Identify what problem you’re solving for users.

Do this by talking and emailing with your users regularly. Check your assumptions with real people.

In the early days of inPulse, our first watch, we published a new software update every Friday. I personally emailed the update out to our 1,000 users. We got great bug feedback and feature requests. But more importantly we created a bond between us and our customers.

When we started working on Pebble, we asked our actual users what problems they had with inPulse: The screen was hard to read in direct sunlight. Battery life was too short. Doesn’t work with iPhone. No water resistance. From this feedback, we synthesized what our community truly wanted from a smartwatch: notifications, music control, downloadable watchfaces, and sports tracking.

And that’s basically the pitch from our first Kickstarter.

Talking to users sounds hard and tedious, because it is. But as a product designer you need to be constantly validating your assumptions to ensure you’re actually building something people want.

Learn how products are actually made.

This probably involves a trip to China. If you are working on a hardware project, you owe it to yourself to go to Shenzhen. Flights to Hong Kong (right next to Shenzhen) are under $1,000 from basically anywhere in the world. A week there costs a few hundred dollars.

When you get there, meet factories and vendors in your domain. Get inspired by walking through the Huaqiangbei electronics market (the farmers’ market of the electronic world). Get thebooks, and talk to people who’ve built products before at HAX or Seeed Studio.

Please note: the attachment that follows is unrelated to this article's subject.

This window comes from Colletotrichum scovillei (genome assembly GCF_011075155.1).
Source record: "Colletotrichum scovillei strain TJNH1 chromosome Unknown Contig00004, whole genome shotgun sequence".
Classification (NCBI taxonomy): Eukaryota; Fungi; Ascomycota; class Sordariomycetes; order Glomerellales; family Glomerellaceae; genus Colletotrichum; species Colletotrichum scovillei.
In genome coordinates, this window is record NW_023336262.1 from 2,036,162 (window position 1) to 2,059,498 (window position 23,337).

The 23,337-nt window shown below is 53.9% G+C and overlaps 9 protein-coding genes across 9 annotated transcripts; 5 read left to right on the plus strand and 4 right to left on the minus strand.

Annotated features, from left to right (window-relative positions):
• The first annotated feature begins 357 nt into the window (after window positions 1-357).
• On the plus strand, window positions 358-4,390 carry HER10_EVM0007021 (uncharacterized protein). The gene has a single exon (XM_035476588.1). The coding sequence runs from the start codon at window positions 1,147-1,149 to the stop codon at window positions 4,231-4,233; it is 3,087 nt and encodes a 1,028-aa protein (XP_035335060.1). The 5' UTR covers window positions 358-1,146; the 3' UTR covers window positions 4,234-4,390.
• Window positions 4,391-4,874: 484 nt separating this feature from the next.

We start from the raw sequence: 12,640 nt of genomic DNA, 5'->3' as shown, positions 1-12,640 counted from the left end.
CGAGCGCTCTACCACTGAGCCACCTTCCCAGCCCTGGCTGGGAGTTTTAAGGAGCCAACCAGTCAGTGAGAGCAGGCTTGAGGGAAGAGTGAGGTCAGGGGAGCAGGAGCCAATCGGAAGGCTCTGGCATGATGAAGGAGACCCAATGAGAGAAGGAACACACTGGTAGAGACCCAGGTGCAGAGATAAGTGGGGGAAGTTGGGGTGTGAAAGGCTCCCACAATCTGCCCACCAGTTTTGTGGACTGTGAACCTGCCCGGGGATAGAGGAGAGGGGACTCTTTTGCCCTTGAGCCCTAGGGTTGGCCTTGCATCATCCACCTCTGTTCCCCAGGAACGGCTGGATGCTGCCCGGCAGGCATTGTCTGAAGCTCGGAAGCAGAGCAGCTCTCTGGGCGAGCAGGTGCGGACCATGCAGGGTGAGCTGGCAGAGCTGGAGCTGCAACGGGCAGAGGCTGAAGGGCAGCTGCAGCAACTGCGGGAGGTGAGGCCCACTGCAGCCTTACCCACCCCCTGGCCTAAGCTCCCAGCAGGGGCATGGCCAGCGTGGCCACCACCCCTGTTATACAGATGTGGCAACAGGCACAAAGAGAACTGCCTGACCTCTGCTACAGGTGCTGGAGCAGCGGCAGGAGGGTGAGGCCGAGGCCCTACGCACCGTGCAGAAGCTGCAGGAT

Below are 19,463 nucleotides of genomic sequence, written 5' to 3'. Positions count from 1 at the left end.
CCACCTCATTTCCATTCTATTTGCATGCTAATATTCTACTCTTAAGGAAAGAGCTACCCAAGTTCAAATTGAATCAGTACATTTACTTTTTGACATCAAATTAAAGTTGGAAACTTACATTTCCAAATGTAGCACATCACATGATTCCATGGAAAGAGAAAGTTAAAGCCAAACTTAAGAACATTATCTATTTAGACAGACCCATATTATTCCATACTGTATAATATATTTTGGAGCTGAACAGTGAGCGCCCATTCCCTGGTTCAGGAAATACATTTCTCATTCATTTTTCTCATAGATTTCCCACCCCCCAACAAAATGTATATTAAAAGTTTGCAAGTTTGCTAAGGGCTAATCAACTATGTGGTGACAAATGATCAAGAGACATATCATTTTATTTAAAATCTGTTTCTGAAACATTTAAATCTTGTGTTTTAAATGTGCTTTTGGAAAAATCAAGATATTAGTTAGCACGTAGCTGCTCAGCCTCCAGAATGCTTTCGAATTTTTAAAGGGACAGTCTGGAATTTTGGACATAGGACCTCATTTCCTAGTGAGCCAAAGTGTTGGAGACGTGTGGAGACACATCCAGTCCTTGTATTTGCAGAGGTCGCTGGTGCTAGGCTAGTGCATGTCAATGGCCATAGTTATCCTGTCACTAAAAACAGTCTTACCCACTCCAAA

Here’s how anyone can make contacts in Shenzhen:

  • Get WeChat, the must-have app for China.

  • Browse Alibaba or Taobao and find products that are similar to what you’re working on.

  1. Contact the vendors of those products over WeChat. You’ll often start by talking to a distributor — you need to work the chain backwards to find the original factory.

  2. Work with the factory to get a quotation for the actual product you want to make, leveraging as much existing tech as possible.

  3. Fly! Get on a plane to go visit your newfound friends and contacts in Shenzhen.

It’s not hard — everyone in Shenzhen is super-friendly.

Ideally you should spend time at a different startup before working on your own, so you can get some experience and start to understand the flow of a project.

Hardware is hard, but manufacturing is usually not the hardest part. At Pebble we ran into issues that had more to do with market positioning and cash-flow management. It turns out that deciding how much inventory to buy is crazy-difficult. Learn from our mistakes. Keep inventory under control by growing slowly and steadily, instead of building lots of product and hoping it sells.

The bottom line: Focus on talking to and caring for your backers and users. They are your #1 fans, so get your product out as soon as physically possible and then work your ass off to make sure those backers are happy.